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Organizational Justice and Job Outcomes: Moderating Role of Islamic Work Ethic

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  • Khurram Khan

    ()

  • Muhammad Abbas

    ()

  • Asma Gul

    ()

  • Usman Raja

    ()

Abstract

Using a time-lagged design, we tested the main effects of Islamic Work Ethic (IWE) and perceived organizational justice on turnover intentions, job satisfaction, and job involvement. We also investigated the moderating influence of IWE in justice–outcomes relationship. Analyses using data collected from 182 employees revealed that IWE was positively related to satisfaction and involvement and negatively related to turnover intentions. Distributive fairness was negatively related to turnover intentions, whereas procedural justice was positively related to satisfaction. In addition, procedural justice was positively related to involvement and satisfaction for individuals high on IWE however it was negatively related to both outcomes for individuals low on IWE. For low IWE, procedural justice was positively related to turnover intentions, however it was negatively related to turnover intentions for high IWE. In contrast, distributive justice was negatively related to turnover intentions for low IWE and it was positively related to turnover intentions for high IWE. Copyright Springer Science+Business Media Dordrecht 2015

Suggested Citation

  • Khurram Khan & Muhammad Abbas & Asma Gul & Usman Raja, 2015. "Organizational Justice and Job Outcomes: Moderating Role of Islamic Work Ethic," Journal of Business Ethics, Springer, vol. 126(2), pages 235-246, January.
  • Handle: RePEc:kap:jbuset:v:126:y:2015:i:2:p:235-246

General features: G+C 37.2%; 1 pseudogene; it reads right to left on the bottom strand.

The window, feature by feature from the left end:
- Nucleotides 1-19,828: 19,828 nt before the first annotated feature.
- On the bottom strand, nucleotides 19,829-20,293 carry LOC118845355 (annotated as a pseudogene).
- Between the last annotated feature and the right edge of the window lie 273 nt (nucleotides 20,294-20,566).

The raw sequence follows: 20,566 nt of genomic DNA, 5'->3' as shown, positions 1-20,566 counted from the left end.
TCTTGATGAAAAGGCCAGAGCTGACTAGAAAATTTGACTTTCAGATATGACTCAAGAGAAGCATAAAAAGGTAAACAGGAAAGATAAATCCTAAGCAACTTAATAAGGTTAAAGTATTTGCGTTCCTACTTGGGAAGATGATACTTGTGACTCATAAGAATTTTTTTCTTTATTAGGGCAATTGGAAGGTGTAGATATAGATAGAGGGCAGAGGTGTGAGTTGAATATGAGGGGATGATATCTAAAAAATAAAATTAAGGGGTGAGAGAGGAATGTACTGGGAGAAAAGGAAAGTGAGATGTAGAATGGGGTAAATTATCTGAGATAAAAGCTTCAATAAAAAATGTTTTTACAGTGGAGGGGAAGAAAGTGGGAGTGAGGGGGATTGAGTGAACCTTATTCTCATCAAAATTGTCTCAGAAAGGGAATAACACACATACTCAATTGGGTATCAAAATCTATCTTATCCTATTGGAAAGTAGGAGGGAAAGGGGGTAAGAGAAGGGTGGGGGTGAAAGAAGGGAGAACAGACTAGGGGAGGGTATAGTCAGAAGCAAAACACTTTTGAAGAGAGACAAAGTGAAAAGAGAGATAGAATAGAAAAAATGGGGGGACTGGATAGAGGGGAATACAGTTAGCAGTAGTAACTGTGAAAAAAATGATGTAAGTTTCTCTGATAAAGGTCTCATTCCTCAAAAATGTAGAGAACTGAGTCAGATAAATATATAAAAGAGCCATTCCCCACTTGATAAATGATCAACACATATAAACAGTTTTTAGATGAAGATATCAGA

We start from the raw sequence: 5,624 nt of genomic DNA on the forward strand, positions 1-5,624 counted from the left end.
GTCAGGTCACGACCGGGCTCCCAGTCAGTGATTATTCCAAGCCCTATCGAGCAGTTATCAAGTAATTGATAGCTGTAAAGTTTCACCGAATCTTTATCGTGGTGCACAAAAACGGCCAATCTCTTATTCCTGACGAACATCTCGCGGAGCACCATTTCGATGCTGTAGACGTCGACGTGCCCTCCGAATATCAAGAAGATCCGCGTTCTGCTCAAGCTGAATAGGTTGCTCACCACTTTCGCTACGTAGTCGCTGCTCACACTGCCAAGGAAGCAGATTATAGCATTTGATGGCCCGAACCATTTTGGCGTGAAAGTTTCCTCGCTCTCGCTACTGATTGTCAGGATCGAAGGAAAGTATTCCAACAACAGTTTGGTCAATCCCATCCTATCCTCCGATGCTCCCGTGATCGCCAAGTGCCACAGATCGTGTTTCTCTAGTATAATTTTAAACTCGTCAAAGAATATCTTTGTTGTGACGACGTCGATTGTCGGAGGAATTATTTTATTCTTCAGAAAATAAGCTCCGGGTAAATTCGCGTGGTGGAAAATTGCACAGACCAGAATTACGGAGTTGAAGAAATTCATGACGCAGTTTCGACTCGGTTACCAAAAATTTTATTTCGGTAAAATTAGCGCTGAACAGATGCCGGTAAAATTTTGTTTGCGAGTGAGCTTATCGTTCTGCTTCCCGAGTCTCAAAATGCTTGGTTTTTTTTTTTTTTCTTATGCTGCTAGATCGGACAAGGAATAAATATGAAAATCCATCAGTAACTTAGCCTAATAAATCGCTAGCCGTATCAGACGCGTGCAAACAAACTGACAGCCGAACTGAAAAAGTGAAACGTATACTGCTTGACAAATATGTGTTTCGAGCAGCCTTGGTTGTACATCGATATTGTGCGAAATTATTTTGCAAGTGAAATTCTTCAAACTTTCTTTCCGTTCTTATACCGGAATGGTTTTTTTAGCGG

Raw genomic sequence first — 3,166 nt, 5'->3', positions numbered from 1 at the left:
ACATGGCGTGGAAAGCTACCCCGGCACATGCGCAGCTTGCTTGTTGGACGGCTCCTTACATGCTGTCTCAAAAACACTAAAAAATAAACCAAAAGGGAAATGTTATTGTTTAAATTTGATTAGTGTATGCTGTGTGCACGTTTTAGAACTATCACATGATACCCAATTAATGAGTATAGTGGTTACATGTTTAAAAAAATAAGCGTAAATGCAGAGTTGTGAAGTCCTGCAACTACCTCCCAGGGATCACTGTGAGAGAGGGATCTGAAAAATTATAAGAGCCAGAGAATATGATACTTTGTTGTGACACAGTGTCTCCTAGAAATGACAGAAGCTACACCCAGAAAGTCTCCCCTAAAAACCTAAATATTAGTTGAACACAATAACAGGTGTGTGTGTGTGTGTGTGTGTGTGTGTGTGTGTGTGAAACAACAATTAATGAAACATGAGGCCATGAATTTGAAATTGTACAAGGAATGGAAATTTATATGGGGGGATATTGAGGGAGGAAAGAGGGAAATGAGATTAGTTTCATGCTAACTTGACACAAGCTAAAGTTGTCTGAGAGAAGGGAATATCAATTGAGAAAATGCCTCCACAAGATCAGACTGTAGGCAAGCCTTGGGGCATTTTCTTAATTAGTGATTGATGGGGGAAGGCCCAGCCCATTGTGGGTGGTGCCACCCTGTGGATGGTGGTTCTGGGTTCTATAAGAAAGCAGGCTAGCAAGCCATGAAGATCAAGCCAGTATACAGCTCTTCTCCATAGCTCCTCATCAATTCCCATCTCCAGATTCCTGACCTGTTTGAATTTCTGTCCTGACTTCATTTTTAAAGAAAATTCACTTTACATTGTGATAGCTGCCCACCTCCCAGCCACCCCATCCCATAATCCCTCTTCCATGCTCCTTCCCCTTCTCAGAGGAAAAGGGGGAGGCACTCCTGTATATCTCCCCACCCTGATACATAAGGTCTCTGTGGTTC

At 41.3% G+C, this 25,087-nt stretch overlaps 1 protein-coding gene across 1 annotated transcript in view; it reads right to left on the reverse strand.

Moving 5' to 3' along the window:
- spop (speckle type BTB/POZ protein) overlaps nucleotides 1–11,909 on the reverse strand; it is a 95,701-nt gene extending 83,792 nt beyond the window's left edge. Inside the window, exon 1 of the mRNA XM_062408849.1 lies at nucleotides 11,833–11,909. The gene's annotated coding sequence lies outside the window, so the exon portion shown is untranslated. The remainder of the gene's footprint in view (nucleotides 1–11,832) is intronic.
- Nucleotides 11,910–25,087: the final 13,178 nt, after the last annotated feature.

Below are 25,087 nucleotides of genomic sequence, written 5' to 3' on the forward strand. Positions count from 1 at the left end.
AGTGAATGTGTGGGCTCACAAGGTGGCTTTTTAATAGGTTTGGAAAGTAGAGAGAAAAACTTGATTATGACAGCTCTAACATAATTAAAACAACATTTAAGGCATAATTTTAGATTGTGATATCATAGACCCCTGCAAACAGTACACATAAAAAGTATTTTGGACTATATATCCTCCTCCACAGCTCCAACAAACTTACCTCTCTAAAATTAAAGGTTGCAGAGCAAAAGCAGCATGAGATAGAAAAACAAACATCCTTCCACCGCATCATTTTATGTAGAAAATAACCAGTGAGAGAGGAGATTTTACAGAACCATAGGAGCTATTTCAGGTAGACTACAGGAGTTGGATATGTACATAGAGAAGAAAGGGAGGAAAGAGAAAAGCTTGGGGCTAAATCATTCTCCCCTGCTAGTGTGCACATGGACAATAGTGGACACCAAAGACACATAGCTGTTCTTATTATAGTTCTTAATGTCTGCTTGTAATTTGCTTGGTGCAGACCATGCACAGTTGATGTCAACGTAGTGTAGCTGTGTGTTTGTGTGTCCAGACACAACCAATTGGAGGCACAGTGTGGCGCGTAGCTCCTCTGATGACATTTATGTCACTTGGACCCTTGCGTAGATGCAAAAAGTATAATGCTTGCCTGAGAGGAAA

DOI: 10.1007/s10551-013-1937-2
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    References listed on IDEAS

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    1. Ethan Waples & Alison Antes & Stephen Murphy & Shane Connelly & Michael Mumford, 2009. "A Meta-Analytic Investigation of Business Ethics Instruction," Journal of Business Ethics, Springer, vol. 87(1), pages 133-151, June.
    2. Cubie Lau, 2010. "A Step Forward: Ethics Education Matters!," Journal of Business Ethics, Springer, vol. 92(4), pages 565-584, April.
    3. Abeng, Tanri, 1997. "Business Ethics in Islamic Context: Perspectives of a Muslim Business Leader," Business Ethics Quarterly, Cambridge University Press, vol. 7(03), pages 47-54, July.
    4. Lambert, Eric G. & Hogan, Nancy L. & Griffin, Marie L., 2007. "The impact of distributive and procedural justice on correctional staff job stress, job satisfaction, and organizational commitment," Journal of Criminal Justice, Elsevier, vol. 35(6), pages 644-656, December.
    5. Geert Hofstede, 1983. "The Cultural Relativity of Organizational Practices and Theories," Journal of International Business Studies, Palgrave Macmillan;Academy of International Business, vol. 14(2), pages 75-89, June.
    6. Sen, Amartya, 1993. "Does Business Ethics Make Economic Sense?," Business Ethics Quarterly, Cambridge University Press, vol. 3(01), pages 45-54, January.
    7. David Jones, 2009. "A Novel Approach to Business Ethics Training: Improving Moral Reasoning in Just a Few Weeks," Journal of Business Ethics, Springer, vol. 88(2), pages 367-379, August.
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    1. repec:spr:ariqol:v:12:y:2017:i:3:d:10.1007_s11482-016-9484-5 is not listed on IDEAS

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